Just when you thought you had figured out what a “Phase I” is, the Environmental Protection Agency (EPA) decides to change the rules of the game.
With the enactment of the Small Business Liability Relief and Brownfield Revitalization Act (the Brownfield Amendments) by President Bush in 2002, due diligence, or as it is now called “all appropriate inquiry,” for a commercial or industrial property purchase has changed. The 2002 Brownfield Amendments to the Comprehensive Environmental Response, Compensation, and Liability Act (CERCLA) provide conditional CERCLA liability protection to qualified individuals who perform “all appropriate inquiry” (AAI) prior to a purchase.
Congress created a provision of the Brownfield Amendments that required EPA to write the first “all appropriate inquiry” rule. EPA’s proposed rule, entitled “Standards and Practices for All Appropriate Inquiries” was signed by the EPA administrator and published in the Federal Register August 26, 2004. The proposed rule would establish specific regulatory requirements for conducting all appropriate inquiries into the previous ownership, uses, and environmental conditions of a property.
The American Society for Testing and Materials (ASTM) Standard 1527, often referred to as the “Phase I,” serves as the current standard for conducting Environmental Site Assessments (ESAs). The AAI Rule, which is expected to be adopted by year’s end, will replace the Phase I ESA Standard 1527. Congress included in the Brownfields Amendments a list of criteria that EPA must include in the AAI Rule. These criteria include:
• The results of an inquiry by an environmental professional;
• Interviews with past and present owners, operators and occupants of the facility for the purpose of gathering information regarding the potential for contamination at the facility;
• Reviews of historical sources, such as chain of title documents, aerial photographs, building department records and land use records, to determine previous uses and occupancies of the real property since the property was first developed;
• Searches for recorded environmental cleanup liens against the facility that are filed under federal, state or local law;
• Reviews of federal, state, and local government records, waste disposal records, underground storage tank records and hazardous waste handling, generation, treatment, disposal and spill records, concerning contamination at or near the facility;
• Visual inspections of the facility and of adjoining properties;
• Specialized knowledge or experience on the part of the defendant;
• The relationship of the purchase price to the value of the property, if the property was not contaminated;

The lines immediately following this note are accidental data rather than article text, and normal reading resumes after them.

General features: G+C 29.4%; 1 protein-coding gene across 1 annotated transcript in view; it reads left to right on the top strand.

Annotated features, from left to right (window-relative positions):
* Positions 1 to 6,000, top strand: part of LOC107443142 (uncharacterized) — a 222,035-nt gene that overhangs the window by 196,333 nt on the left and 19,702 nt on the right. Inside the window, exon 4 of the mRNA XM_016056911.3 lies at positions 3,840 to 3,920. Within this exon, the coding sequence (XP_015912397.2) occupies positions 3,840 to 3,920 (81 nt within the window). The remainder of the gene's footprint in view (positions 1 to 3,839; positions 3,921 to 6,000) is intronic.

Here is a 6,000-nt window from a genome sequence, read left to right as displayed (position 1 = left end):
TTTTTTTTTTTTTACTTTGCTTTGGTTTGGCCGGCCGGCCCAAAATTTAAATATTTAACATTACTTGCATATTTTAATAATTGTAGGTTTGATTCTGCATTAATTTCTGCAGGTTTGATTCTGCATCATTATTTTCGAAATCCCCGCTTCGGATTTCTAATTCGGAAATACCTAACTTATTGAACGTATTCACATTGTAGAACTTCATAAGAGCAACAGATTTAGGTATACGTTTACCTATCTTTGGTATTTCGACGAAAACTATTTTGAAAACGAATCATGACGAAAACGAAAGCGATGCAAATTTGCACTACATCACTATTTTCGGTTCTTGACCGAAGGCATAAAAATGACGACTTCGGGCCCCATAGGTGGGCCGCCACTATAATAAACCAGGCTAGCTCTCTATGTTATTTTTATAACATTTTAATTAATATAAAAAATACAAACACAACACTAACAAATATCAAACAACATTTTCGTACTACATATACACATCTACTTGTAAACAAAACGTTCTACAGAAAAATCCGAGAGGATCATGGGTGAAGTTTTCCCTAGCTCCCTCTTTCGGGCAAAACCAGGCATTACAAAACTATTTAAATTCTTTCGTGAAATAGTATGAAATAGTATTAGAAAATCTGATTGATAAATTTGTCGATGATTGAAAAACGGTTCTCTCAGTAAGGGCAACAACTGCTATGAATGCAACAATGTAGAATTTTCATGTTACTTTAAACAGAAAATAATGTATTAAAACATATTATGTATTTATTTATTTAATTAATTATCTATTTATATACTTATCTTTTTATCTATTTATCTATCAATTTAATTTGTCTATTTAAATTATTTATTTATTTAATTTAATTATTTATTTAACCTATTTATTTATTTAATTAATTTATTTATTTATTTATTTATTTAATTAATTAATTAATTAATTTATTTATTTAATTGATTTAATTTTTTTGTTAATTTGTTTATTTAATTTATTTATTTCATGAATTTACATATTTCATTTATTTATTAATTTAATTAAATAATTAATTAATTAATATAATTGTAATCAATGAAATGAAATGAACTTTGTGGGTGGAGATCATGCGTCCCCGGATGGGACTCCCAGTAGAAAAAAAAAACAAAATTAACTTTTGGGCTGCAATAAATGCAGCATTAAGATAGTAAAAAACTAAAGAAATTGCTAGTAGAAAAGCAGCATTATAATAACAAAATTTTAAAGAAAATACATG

• Commonly known or reasonably ascertainable information about the property; and
• The degree of obviousness of the presence or likely presence of contamination at the property, and the ability to detect the contamination by appropriate investigation.
Defining ‘environmental professional’
One of the biggest issues raised during the negotiated rulemaking process involved the definition of an “Environmental Professional.” The members of the Negotiated Rulemaking Committee, comprised of a cross-section of internal and external stakeholders, determined that it is necessary to establish minimum qualifications for persons managing or overseeing all appropriate inquiries. The Committee’s intent in setting minimum professional qualifications is to ensure that all inquiries are conducted at a high level of professional ability and ensure the overall quality of both the inquiries conducted and the conclusions or opinions rendered. The AAI Rule establishes the following requirements for an environmental professional:
• licensed or registered as a professional engineer or professional with three years of relevant experience;
• licensed or certified by the federal government, a state, tribe, or U.S. territory to perform environmental inquiries and have three years of relevant experience;
• be a college graduate in a relevant discipline of engineering, environmental science or earth science and have five years of relevant experience; or
• be a college graduate with any major and 10 years of full-time relevant experience as of the date of promulgation of the final AAI Rule.
And don’t forget that…
The AAI Rule also requires the following statements to be signed and placed in the written document (i.e., AAI Environmental Site Assessment Report) regarding his/her qualifications:
• “[I, We] declare that, to the best of [my, our] professional knowledge and belief, [I, we] meet the definition of environmental professional as defined in [the AAI Rule].”
• “[I, We] have the specific qualifications based on education, training and experience to assess a property of the nature, history and setting of the subject property. [I, We] have developed and performed the all appropriate inquiries in conformance with the standards and practices set forth in [the AAI Rule].”
With this being said, it is probably a good idea to assess whether the folks that you use for ESAs have the appropriate qualifications under the proposed AAI Rule is critical to ensuring that you are afforded the federal CERCLA liability protections that are available under the Brownfield Amendments.
Contact MBJ contributing columnist Jere “Trey” Hess, P.E. DEE, via e-mail at firstname.lastname@example.org.